Dodge Ram 2500 Problems
RepairPal has identified the most common problems with the Dodge Ram 2500 based on complaints from actual vehicle owners. We'll tell you what the problem is and what it'll take to fix it.
If a Check Engine Light illuminates indicating leak detection pump (LDP) failure, the cause is often pinched or disconnected vacuum lines to the pump. Vacuum lines should be inspected before replacing the leak detection pump. Contamination (carbon or debris) in the pump can cause failure and any hoses should be cleared before a new pump is installed.
The intake manifold gaskets may leak. Coolant loss may be noticed as coolant leaks into the engine oil and/or there may be a rough idle or whistling noise. The intake gaskets need to be replaced if they are leaking coolant internally to prevent engine damage.
On 3.9L V6 and 5.9L V8 engines, the intake manifold gasket may leak and cause increased oil consumption and a spark knock during acceleration; the gasket should be replaced.
If a clunking or "loose lumber" noise is coming from the front or rear suspension, there are revised shock absorbers available that can help the concern. This is usually heard at lower speeds and colder temperatures when driving over bumps.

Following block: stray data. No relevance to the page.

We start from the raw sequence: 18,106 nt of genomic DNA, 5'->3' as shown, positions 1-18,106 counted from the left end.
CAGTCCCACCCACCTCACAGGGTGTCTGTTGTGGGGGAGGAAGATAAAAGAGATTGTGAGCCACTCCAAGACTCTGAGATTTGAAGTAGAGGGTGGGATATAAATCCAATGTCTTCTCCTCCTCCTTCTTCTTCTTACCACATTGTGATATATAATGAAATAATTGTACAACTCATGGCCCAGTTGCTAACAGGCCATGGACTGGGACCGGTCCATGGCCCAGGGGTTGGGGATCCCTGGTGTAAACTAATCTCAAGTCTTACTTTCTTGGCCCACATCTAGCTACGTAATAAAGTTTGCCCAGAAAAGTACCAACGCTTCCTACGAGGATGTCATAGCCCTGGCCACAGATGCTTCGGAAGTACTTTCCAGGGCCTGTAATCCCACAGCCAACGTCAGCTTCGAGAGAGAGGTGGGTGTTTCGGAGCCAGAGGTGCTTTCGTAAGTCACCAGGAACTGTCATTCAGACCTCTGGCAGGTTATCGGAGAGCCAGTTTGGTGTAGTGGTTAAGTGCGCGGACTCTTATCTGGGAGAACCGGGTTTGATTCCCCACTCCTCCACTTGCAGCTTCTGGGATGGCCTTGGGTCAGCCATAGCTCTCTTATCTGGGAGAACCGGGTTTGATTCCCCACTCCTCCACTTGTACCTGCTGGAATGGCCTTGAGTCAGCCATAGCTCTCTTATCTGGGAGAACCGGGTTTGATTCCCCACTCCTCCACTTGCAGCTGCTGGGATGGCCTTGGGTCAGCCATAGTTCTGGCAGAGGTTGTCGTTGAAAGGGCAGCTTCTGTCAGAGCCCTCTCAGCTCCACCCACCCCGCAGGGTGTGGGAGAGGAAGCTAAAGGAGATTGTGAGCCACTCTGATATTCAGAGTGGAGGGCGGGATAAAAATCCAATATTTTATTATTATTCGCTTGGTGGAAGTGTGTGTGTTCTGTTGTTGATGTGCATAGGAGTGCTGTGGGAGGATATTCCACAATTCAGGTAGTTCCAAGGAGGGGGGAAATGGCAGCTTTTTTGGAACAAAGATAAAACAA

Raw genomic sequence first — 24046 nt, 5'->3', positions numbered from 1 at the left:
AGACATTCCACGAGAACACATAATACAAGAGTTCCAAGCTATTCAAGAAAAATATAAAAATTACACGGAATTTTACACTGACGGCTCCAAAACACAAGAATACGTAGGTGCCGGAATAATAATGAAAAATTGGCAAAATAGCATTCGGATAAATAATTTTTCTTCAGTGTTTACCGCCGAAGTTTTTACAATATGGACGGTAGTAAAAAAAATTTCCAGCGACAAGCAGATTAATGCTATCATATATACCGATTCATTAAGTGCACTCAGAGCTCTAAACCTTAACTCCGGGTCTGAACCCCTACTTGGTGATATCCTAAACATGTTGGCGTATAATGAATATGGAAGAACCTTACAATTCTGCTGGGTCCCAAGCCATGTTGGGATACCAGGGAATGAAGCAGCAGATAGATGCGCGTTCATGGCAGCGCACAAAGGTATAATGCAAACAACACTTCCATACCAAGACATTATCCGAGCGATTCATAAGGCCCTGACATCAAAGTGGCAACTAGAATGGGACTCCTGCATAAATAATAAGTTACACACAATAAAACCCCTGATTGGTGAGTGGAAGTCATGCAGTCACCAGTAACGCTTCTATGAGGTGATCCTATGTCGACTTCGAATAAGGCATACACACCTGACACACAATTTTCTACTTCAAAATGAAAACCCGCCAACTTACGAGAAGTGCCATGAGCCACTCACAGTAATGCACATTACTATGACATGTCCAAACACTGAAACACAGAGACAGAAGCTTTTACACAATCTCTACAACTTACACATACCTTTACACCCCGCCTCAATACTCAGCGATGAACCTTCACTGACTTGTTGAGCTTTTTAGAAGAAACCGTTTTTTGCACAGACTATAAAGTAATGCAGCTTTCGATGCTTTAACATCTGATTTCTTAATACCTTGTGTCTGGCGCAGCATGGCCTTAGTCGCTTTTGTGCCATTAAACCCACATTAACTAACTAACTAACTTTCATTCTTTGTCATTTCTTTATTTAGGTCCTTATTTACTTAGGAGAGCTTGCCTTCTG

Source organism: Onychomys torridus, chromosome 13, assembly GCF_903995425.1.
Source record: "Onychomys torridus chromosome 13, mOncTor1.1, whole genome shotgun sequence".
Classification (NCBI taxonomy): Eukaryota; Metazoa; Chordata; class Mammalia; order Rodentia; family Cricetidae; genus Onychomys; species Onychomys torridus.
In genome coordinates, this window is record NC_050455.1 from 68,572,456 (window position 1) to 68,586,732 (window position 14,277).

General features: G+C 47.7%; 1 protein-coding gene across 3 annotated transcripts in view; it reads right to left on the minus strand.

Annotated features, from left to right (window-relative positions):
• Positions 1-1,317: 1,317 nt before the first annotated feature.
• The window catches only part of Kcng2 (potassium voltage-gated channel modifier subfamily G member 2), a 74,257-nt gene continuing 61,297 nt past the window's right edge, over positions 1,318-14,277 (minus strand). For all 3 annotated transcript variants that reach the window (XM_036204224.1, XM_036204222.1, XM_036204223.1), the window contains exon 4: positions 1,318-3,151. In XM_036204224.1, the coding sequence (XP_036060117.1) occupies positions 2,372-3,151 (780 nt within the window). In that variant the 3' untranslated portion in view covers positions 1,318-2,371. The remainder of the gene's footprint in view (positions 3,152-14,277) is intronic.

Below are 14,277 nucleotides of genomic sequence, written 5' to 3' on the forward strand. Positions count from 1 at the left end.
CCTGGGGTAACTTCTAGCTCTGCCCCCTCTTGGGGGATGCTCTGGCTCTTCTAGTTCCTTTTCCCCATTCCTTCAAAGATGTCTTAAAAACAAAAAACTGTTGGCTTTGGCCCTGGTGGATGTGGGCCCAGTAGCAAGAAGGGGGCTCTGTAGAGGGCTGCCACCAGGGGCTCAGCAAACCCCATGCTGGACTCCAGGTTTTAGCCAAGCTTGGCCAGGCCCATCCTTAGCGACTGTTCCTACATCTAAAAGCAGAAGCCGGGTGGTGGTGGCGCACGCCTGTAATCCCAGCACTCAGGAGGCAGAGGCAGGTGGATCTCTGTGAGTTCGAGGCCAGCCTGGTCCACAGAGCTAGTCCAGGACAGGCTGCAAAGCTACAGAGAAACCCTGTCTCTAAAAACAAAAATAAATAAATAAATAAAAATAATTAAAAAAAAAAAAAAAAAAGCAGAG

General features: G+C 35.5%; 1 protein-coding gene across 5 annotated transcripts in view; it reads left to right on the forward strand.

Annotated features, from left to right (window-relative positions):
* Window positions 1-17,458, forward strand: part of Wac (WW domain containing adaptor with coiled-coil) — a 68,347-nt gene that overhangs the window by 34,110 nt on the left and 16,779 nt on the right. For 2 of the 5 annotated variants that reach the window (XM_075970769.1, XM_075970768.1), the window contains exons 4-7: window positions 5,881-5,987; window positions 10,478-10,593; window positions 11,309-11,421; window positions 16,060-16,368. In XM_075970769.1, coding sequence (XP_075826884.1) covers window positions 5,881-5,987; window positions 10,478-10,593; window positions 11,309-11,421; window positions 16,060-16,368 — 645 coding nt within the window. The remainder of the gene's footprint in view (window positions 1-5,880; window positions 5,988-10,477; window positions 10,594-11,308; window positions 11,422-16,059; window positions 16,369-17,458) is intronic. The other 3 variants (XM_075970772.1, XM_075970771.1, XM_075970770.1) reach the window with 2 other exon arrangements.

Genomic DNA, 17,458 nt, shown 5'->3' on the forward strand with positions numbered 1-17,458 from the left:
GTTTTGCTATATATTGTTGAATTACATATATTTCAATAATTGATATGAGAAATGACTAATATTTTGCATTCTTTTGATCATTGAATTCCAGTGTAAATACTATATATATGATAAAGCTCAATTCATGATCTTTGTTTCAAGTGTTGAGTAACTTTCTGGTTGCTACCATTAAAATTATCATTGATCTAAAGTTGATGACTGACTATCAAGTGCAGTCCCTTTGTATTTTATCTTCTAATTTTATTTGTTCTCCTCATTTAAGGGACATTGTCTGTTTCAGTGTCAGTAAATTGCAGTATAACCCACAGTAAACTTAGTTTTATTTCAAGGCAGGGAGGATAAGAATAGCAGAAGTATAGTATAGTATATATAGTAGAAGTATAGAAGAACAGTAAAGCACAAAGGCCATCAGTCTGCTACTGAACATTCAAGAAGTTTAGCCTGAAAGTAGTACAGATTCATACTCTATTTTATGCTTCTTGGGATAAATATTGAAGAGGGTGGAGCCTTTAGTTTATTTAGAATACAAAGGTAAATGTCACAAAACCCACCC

Software updates are available to solve various Check Engine Light and warning light related issues.
The throttle body may malfunction in very cold climates causing symptoms at engine start up. A throttle body causing problems will require replacement.
Engine overheating can result from coolant leaks which are commonly found at the thermostat housing gasket, water pump, heater return tube O-ring at the water pump, intake manifold gasket, and timing cover gasket. Our technicians recommend a complete inspection of the cooling system after any repairs are made to be sure there are no other leaks.
A surging or bucking during acceleration can be caused if the distributor is moved or mis-indexed. This is a result of the cam and crank position sensors being out of synchronization. Wear of the oil pump drive gear can cause similar symptoms because it allows excessive free play in the distributor drive. The distributor drive gear and bushing should be replaced if the rotor tip moves back-and-forth more than 3/16th of an inch when checking drive gear free play.
If the transmission delays initial gear engagement after being parked overnight or longer, it may be due to a suspect transmission cooler return filter. If the transmission was recently serviced and the part number for the cooler return filter contains an "AB" suffix at the end, a new filter should be installed.